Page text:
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Gang Leader for a Day: A Rogue Sociologist Takes to the Streets

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Book Overview

A New York Times Bestseller "A rich portrait of the urban poor, drawn not from statistics but from vivid tales of their lives and his, and how they intertwined." --The Economist "A sensitive,... This description may be from another edition of this product.

Customer Reviews

5 ratings

Good for you *and* fun to read

This is a fascinating book. Venkatesh develops close relationships with the gang's leader and many others in that community, and he gives us a rare first-hand look at inner-city urban life. Venkatesh explores the economic, class, and racial tensions in that world but does so in a straightforward, no-nonsense manner free of any academic jargon or awkward theorizing. It's interesting to hear his description of the quantitative vs. qualitative split among sociologists. He concludes that mere data crunching and statistics are severely limited in their ability to provide true insights into the community he writes about. This book is compelling evidence that a qualitative approach can be much more effective. I'm also a big fan of the Wire, and Venkatesh's account confirms many of the observations made in that show: the futility of inner city life and the war on drugs, the sophisticated economic structure of the drug dealing gangs and the often brilliant management skills of its leaders, and the huge racial chasm that still exists in many parts of this country. Gang Leader For A Day, like Freakonomics--where I first read about Venkatesh and his gang experience--presents keen analysis as well as unpretentious, accessible writing. It's nice to have books that are good for you but also fun to read.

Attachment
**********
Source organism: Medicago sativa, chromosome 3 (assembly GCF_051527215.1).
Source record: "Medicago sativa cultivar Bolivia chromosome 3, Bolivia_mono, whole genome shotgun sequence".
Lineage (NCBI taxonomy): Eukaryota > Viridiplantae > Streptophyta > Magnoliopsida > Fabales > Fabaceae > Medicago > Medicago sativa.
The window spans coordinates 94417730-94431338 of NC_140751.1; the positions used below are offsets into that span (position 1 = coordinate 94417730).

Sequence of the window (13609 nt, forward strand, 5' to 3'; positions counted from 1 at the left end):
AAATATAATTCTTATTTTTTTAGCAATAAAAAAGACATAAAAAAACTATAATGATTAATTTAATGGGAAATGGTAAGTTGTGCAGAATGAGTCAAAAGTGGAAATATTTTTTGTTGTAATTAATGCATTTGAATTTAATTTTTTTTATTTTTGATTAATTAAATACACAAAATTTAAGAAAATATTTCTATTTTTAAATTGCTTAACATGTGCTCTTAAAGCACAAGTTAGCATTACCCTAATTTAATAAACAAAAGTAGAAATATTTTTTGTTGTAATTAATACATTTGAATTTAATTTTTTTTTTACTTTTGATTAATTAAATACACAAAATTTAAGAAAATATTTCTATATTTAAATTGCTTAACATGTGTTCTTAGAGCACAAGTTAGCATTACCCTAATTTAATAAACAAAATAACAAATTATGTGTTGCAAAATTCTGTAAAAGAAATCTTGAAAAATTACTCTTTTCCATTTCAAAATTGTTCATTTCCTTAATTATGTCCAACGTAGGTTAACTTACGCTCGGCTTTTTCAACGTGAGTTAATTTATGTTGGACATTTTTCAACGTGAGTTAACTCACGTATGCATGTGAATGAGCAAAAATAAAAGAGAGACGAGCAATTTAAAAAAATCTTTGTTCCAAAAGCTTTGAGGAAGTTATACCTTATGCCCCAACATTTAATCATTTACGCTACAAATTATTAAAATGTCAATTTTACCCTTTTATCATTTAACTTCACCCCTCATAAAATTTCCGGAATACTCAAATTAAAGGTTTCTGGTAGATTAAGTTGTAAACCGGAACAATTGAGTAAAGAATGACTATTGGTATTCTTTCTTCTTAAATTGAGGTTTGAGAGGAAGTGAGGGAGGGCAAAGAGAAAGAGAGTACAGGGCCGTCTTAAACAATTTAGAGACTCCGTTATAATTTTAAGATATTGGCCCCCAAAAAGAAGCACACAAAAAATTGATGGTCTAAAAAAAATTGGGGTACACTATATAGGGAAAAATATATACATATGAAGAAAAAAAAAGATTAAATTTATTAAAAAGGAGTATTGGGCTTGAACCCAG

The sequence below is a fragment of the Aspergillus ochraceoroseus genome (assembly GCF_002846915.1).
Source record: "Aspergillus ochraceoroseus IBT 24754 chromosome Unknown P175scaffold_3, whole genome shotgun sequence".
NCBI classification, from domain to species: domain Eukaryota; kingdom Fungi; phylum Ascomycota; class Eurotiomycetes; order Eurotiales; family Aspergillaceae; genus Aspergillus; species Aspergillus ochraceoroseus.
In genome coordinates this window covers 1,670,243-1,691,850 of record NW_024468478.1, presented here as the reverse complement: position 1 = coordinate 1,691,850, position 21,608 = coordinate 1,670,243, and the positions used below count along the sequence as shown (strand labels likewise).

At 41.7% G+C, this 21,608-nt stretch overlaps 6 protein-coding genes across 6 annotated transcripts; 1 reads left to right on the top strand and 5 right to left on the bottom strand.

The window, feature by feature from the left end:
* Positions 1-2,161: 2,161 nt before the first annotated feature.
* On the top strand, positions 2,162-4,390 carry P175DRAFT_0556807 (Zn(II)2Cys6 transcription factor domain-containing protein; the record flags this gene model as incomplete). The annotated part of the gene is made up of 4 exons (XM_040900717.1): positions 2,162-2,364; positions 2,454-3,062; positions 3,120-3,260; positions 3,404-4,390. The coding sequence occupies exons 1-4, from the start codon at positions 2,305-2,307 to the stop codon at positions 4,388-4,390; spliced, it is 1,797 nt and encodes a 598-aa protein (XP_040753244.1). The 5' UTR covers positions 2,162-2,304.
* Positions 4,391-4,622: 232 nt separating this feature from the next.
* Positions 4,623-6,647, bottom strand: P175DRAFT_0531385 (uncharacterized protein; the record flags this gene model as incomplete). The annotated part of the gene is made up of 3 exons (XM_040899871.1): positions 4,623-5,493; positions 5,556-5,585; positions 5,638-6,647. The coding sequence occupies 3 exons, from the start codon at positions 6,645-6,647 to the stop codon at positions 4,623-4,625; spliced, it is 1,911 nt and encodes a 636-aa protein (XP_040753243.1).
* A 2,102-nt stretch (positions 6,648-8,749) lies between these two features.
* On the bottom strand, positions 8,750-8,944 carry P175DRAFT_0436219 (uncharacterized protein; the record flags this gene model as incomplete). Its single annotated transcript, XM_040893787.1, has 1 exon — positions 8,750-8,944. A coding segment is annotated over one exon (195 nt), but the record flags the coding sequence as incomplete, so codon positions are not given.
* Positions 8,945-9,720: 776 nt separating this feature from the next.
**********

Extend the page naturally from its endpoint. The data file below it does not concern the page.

Not Just A Gang Book

I picked up this book expecting it to be solely about infiltrating a gang. Instead, I learned about all the different people living in the "projects" (gangs, tenants, prostitutes, vagrants, et al) and how they interact amongst themselves, their community (the housing authority, local shop owners and police) and those few outsiders (child services, reporters and politicians) who dare to enter their world. After reading this book I learned more about those people than any facts and figures could show... and that is one thing the author was trying to show. If you only want to read about gangs, drugs and violence, then this is not the book for you.

A Naive Graduate Student Learns about Life in the Projects

This book is as riveting an academic research report as you are ever likely to read. In Freakonomics, many people were fascinated by a section that described how most crack cocaine dealers lived at home with their mothers. Why? They make less money than minimum wage. The source of that factoid was research conducted on site by Sudhir Venkatesh, author of Gang Leader for a Day, who describes in this book how he did that research and came to make decisions one day for part of the Black Kings gang in Chicago. In the process of reading this book, you'll learn more than you ever expected to know about the ways that the poorest people support and protect themselves. You'll also find how drug-dealing gangs are both a help and a hindrance to the poor. More powerfully, you'll be exposed to the great difficulties involved in observing the lives of the poor and the gangs that spring from them. The moral and ethical dilemmas this book presents are almost beyond belief. Professor Venkatesh was a graduate student at the University of Chicago when his curiosity about the school's neighbors caused him to draft a questionnaire and head for the largest local housing project. Once there, he was detained by the gang whose territory he had invaded. Knowing nothing of gangs, he spent an uncomfortable night wondering what would happen to him. He piqued the curiosity of the gang's leader, J.T., and was granted ever widening access to the gang's activities and to the lives of those in their territory. Take a close look at those who need help before deciding you know the answers.